Italy and Japan have particularly bad cases of the blues; with relatively small numbers of young people and large ones of older people, the old are not only cunning and entrenched in positions of power: they can still beat the kids in elections.  Politicians reinforce generational privilege rather than acting on the knowledge that, in the end, an economy that doesn’t work for the young is an economy doomed to decline.

What many countries need, and I include the United States, is a real youth movement composed both of younger people and of future oriented oldsters that looks at every political and social question from the standpoint of how does it affect the interests of youth.  This isn’t about convening death panels and cat food commissions for grandma, but it’s about making sure that our institutions and our policies are opening opportunities to the young rather than closing them off.

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  • Jim.

    Any chance of collecting these thoughts into a book? There are certainly enough of them to get a pretty high page count.

  • Kolya

    Isn’t it ironic that the generations most likely to suffer from the blue social model are the most likely to vote for the party that esposes these ideas?

  • Jim.

    “Fathers, do not provoke your children to anger by the way you treat them. Rather, bring them up with the discipline and instruction that comes from the Lord.” Ephesians 6:4

    “Fathers, do not exasperate your children, so that they will not lose heart.” Colossians, 3:21

    It is astonishing just how much good advice comes to us from the letters of St. Paul.

  • ms

    An additional problem is that in the sorry state they find themselves, young people from these countries are even less prone to get married and reproduce themselves, thus further contributing to the downward spiral. Both Italy and Japan have very low birth rates.

  • Jacksonian Libertarian

    A grinding hopelessness seems to be the hallmark of the socialist blue model. Eventually the pressure will bring about change as it did in the Soviet Union. Only in America have we seen the spawning of a counterforce in the TEA Party, that might rollback socialist blue model big government excess.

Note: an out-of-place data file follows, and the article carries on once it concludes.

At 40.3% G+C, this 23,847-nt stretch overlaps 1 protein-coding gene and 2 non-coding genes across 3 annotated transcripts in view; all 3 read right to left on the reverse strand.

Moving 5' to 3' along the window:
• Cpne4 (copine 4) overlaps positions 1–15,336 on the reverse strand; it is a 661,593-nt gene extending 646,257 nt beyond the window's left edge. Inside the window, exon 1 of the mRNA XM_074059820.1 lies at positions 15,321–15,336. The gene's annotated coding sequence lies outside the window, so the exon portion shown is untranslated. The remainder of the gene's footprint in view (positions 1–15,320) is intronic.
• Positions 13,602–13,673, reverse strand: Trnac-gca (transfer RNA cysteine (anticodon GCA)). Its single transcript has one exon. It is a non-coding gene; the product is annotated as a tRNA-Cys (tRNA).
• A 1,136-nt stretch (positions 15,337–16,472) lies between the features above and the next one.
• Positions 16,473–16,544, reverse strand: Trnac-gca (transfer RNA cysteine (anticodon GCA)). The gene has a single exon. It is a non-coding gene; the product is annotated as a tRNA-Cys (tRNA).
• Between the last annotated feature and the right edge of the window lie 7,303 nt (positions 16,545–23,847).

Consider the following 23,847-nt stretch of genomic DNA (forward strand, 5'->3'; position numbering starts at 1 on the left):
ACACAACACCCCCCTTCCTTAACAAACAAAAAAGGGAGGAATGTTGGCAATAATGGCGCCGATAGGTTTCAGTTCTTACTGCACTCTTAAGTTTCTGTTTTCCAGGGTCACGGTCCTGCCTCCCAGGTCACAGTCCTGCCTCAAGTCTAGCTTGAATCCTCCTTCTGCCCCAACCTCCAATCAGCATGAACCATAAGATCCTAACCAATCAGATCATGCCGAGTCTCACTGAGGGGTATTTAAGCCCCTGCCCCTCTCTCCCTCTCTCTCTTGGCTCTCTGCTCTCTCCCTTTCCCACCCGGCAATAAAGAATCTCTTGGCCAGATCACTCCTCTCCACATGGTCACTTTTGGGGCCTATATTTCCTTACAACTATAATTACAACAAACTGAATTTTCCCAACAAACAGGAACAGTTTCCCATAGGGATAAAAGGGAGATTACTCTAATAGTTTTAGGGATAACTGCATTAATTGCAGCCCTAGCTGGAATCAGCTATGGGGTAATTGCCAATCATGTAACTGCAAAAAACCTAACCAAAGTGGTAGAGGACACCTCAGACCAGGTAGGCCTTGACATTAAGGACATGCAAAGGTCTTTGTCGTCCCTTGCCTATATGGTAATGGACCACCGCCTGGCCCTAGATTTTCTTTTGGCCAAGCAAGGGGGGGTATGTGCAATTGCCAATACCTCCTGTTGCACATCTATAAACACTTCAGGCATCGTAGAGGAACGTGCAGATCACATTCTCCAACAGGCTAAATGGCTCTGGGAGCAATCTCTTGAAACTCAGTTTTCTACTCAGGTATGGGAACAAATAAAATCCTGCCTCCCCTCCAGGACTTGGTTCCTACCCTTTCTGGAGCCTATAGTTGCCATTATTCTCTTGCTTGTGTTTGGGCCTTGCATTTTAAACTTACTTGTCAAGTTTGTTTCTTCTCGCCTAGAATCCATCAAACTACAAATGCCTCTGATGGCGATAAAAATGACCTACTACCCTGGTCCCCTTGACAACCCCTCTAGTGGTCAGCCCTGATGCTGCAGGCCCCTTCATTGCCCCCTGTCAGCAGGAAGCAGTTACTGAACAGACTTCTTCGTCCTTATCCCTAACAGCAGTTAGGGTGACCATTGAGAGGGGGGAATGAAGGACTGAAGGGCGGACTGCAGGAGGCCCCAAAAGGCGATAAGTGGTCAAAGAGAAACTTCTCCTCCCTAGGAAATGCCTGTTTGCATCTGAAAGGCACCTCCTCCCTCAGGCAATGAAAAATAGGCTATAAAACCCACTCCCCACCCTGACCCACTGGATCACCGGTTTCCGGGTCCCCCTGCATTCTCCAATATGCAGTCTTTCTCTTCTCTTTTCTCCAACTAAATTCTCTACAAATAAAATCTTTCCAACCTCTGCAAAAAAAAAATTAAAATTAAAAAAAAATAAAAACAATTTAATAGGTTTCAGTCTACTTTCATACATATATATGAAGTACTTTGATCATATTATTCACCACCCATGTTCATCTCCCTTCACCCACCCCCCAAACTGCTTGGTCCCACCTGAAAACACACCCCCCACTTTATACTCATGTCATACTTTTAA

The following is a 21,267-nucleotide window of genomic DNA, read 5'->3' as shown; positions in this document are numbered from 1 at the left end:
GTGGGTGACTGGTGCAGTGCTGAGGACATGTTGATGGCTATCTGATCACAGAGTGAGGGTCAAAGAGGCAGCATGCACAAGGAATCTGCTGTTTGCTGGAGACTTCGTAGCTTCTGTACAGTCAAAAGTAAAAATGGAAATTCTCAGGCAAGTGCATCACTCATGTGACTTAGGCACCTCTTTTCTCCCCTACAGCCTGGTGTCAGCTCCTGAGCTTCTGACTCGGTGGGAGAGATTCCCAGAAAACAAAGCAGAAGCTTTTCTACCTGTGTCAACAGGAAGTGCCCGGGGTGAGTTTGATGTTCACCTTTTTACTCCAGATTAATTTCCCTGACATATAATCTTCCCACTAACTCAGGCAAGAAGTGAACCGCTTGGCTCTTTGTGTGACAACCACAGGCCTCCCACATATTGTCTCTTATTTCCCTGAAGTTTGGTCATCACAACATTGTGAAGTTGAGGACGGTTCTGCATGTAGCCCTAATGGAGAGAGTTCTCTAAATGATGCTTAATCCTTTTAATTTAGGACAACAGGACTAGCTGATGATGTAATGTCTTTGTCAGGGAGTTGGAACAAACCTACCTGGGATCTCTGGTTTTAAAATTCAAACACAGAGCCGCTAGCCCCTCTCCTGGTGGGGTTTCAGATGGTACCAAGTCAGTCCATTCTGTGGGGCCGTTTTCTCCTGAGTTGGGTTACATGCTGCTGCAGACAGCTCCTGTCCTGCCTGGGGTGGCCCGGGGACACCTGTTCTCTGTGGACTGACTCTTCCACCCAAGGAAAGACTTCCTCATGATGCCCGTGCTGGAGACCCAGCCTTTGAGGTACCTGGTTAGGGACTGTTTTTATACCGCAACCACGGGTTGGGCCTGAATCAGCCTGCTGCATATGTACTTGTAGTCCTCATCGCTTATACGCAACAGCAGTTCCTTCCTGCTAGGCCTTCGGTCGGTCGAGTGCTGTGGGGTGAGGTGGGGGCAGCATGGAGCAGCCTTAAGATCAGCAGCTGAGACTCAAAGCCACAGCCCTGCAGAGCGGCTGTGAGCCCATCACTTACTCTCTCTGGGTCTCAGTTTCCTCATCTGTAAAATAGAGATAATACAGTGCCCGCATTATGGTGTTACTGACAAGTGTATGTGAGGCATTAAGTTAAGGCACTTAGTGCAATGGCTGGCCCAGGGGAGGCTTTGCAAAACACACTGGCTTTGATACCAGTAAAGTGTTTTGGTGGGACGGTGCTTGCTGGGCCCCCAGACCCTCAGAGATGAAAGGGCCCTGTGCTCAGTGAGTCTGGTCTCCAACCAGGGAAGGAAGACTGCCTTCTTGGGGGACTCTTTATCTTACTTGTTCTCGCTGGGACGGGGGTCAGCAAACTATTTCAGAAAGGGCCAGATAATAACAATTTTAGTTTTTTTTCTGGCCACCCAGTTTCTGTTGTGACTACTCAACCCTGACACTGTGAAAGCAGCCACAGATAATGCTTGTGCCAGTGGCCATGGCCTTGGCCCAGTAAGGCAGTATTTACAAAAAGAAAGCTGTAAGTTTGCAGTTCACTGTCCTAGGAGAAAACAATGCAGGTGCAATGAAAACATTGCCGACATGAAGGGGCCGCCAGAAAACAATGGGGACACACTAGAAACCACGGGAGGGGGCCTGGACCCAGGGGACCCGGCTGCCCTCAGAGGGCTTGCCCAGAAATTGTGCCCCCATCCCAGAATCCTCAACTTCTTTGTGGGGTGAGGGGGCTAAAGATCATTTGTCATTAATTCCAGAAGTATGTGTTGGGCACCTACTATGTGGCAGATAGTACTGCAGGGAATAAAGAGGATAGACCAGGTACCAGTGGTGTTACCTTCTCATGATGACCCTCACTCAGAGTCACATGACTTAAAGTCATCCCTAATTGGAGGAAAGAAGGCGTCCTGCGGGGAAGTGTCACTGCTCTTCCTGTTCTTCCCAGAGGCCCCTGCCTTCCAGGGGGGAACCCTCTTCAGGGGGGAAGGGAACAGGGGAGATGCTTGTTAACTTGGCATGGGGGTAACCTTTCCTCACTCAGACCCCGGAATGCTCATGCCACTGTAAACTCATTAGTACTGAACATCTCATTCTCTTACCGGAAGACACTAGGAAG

• david foster

    “Grinding hopelessness” is a good term. It is the natural emotion that accomplishes the loss of any control over one’s own life, leaving only the desperate HOPE that those in authority will CHANGE things in a way that will help you.

    The Obama sticker “Got Hope?” encapsulates this thinking very well. If your only hope in life comes from a Chicago politician, that’ s pretty sad.

  • teapartydoc

    “Grinding hopelessness” a real kick in the gut, there. What we really need is a revolution of and for the young, but they need leadership from people who can let them know that it is OK to campaign against Grandma’s pension, because Grandma’s pension is going to destroy their whole civilization. On the other hand, they could decide that their civilization isn’t worth saving. And who can blame them? But let’s try anyway. The freedom we have left is all we have to lose. Our youth have everything to gain.

  • dr kill

    I’ve been having this exact conversation with our kids and their friends. It is nasty and scary but necessary.
    Those oldsters( 70-80s ) to whom you refer have benefitted from a two centuries of growth, allowing them to ignore a fundamental fiscal reality-
    Even morons made money during the past 150 years in the USA.
    Those in my father’s generation are now spending the gains of all earlier generations, and since they are the first Americans to live long enough to spend it all, the inherited wealth accumulated since the Civil War is for the first time unavailable for the younger generations to invest and exploit.
    It is the old and unproductive to use as they wish, but it is not helping the USA to grow and the young to prosper.

  • Chester White